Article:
It's safe to say that bike-focused feature films are a pretty rare thing. A top-ten list might actually be a complete list of all bike movies. The movie I want to cover today is already seven years old, and it's the most recent bike movie I can think of. I'm talking about 2012's Premium Rush, starring the lovable Joseph Gordon-Levitt. To me, he will always be the funny kid from the great sitcom Third Rock from the Sun, but I'm really happy to see he made the jump out of child actor and has logged some decent performances so far.
The film involves a bicycle messenger in New York who gets caught up in criminal activity that leads into awesome chases through the city. I know what you're thinking, and yes, you did see all of this before with Kevin Bacon in the saddle for 1986's Quicksilver. Aside from that basic plot summary, I think the two movies are different enough that they both have value. Besides, after twenty six years we were due for another messenger bike action movie, we earned this, and I think the movie delivers.
From the get-go we are thrown into the life of a present day (well,2012) bike messenger. He uses a phone headset and his dispatcher plots routes for him with GPS. Levitt's character, Wilee checks every box for the messenger stereotype, he's got a giant chain to lock his bike, he's got the beat up messenger bag and he rides a fixed gear brakeless track bike. For the viewing audience, his whole bike philosophy is explained through his interactions with other messengers he encounters. "Brakes are death." he warns the female co-star when she installs a front brake on her track bike. He also has a debate with another co-worker who tries to convince Wilee that gears are superior for a messenger bike.
The movie takes its bike tech pretty seriously and I appreciated that. One of the flaws with Quicksilver was Bacon's ability to have a fixie in some shots and then a freewheel when he needs to go downhill really fast. Wilee crushes the stunts on his track bike, and then when he hops onto a trials bike he's busting huge bunny hops and helicopters. Incidentally, the stunt rider for the trials bike scene is none other than Danny Macaskill, so of course the stunts are good. The movie makes it a point to say, this is one bike that can do this, and now this is another bike that can do other things.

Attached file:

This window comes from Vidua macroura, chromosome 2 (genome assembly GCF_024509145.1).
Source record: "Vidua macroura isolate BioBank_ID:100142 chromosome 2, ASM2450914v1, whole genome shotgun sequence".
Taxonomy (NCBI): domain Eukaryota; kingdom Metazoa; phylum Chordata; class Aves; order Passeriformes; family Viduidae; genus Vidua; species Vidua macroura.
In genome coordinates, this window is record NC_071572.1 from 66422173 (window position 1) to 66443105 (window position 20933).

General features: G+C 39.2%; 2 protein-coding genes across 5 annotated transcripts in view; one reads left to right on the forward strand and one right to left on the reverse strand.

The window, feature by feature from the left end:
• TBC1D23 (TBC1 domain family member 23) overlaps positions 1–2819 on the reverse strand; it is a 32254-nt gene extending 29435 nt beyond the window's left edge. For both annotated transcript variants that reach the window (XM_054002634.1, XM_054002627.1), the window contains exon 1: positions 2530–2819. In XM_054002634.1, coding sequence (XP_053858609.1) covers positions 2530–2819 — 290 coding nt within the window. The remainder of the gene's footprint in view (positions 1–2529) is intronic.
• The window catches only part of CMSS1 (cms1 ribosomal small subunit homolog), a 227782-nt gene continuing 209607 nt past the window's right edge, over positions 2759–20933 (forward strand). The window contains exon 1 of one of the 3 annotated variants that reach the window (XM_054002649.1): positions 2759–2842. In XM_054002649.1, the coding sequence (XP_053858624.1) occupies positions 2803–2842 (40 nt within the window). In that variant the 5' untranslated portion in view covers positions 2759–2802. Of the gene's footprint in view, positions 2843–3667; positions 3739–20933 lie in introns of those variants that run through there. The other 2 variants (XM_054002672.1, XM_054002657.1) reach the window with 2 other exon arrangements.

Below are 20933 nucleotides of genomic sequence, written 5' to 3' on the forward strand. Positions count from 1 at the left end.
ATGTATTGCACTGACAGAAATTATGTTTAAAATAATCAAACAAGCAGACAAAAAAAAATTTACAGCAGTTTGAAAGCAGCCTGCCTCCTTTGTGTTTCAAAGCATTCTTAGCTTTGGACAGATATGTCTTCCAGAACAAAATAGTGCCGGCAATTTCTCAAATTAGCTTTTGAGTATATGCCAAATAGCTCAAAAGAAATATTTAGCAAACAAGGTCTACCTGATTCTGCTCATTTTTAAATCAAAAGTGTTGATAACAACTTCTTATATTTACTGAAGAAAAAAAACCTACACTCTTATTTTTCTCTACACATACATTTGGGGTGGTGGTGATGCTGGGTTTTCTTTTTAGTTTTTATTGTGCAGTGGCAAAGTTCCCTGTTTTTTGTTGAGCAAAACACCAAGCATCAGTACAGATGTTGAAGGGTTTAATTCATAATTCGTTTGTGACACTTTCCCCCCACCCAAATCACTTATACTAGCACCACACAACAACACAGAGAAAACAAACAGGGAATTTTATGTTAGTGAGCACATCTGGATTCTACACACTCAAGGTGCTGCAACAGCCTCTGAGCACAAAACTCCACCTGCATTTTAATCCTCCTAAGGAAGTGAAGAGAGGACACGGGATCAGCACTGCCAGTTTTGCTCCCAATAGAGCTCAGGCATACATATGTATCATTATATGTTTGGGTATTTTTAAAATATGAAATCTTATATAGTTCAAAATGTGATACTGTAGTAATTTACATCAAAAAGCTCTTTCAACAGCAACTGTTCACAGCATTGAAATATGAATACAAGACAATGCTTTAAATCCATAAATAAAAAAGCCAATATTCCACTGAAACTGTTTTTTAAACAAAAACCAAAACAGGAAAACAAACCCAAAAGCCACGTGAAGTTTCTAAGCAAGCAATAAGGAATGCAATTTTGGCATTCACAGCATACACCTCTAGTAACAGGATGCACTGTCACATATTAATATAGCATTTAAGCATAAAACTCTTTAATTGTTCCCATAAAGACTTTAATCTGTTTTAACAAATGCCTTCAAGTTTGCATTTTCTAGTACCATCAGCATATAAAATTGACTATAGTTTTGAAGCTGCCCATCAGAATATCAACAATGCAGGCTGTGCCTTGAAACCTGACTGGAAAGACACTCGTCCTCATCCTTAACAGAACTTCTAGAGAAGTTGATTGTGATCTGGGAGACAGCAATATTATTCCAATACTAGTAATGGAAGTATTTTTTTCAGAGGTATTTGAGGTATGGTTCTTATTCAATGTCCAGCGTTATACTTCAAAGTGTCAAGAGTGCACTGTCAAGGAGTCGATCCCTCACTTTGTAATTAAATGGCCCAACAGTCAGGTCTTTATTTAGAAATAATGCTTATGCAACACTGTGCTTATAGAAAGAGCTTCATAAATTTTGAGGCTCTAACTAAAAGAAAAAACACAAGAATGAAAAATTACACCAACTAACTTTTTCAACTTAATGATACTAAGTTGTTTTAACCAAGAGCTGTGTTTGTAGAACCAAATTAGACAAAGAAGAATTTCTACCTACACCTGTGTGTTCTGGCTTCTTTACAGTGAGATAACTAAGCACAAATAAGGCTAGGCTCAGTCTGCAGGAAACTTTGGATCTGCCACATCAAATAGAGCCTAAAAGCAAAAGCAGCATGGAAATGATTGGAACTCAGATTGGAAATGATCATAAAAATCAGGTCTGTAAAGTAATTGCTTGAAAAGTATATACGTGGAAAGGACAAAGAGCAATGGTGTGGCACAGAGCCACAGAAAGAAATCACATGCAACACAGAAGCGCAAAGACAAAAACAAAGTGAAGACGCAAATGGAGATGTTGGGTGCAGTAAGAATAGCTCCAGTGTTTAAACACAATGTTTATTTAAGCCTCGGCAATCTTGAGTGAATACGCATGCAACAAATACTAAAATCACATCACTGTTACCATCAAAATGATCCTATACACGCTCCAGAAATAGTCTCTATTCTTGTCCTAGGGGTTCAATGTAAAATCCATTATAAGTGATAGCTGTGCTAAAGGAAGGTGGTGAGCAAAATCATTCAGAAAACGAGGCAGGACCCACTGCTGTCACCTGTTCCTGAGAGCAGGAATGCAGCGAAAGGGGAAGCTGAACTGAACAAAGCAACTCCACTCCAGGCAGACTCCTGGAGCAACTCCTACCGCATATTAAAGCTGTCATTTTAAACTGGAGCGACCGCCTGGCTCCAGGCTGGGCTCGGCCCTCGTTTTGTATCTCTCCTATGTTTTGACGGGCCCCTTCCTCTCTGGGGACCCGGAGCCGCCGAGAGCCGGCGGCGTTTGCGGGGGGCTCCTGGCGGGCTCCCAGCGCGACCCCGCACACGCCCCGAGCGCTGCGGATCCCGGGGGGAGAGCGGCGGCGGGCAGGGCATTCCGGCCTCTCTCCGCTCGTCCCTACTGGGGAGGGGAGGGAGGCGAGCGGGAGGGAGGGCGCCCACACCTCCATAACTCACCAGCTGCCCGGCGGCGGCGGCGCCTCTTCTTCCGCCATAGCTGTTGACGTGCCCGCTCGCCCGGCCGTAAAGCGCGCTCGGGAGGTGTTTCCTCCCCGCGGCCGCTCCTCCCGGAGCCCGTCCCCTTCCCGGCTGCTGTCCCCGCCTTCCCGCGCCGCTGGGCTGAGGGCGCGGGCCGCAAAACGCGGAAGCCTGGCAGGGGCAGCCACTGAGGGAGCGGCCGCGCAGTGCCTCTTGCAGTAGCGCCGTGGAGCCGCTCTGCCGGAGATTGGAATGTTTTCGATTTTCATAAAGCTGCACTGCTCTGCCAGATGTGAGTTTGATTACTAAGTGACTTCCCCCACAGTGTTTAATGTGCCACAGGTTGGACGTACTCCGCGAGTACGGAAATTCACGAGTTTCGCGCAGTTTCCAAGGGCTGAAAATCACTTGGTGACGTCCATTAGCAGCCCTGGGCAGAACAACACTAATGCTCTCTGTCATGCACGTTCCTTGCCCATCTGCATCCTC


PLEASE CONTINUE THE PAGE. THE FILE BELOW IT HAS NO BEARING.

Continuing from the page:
The plot veers away from the standard drug smuggling premise and introduces viewers to an obscure money transfer practice with the Chinese mafia. The main antagonist is a crooked cop who relentlessly chases Wilee, and there is a love triangle between Wilee, the female messenger Vanessa and another rider. But all of that is secondary to the cool adrenaline-filled biking scenes. Some movies suffer from confusing geography, you can lose track of where destinations are and how far away characters are from one another. This movie solves all of that by backing out to a Google Maps view of the city and dropping pins on important plot points. When Wilee says he needs to ride ten blocks, they show you his route, and what that really means on a city map. Like any modern movie, CGI has to make a cameo. Here it's used to create a crazy close-call, car wreck as Wilee breezes through an intersection.
Special effects also play a part in a sequence that I found interesting. Wilee is ripping down a busy street and suddenly his lane is blocked. Time slows down, and we get to see the rider forced to decide between three possible line choices. His mind makes predictions on the possible outcomes of each option. Two are very bad, and the last is still questionable.
I read a few reviews I noticed some movie goers found this scene silly or unrealistic. I'm going to argue that these people are simple popcorn-munchers and have never actually experienced the act of having to choose a line at high speed with dire consequences. Sure, they are capable of changing lanes in their car on the highway, but then they are wrapped in steel and airbags.
That's nothing like the experience of cranking along in the bike lane when a driver makes eye contact and then proceeds to turn in right in front of you. You can A: swerve into the road and get hit by a truck. B: grab both brakes and washout on the loose sand. Or C: Grab only rear brake, scrub some speed with a skid and skirt behind the turning car's rear bumper.
You don't have to be a NYC messenger to follow the movies tag line and... RIDE LIKE HELL.
Go check this movie out, don't expect a masterpiece of crime drama. Just watch it from a cyclists point of view and you will dig it.
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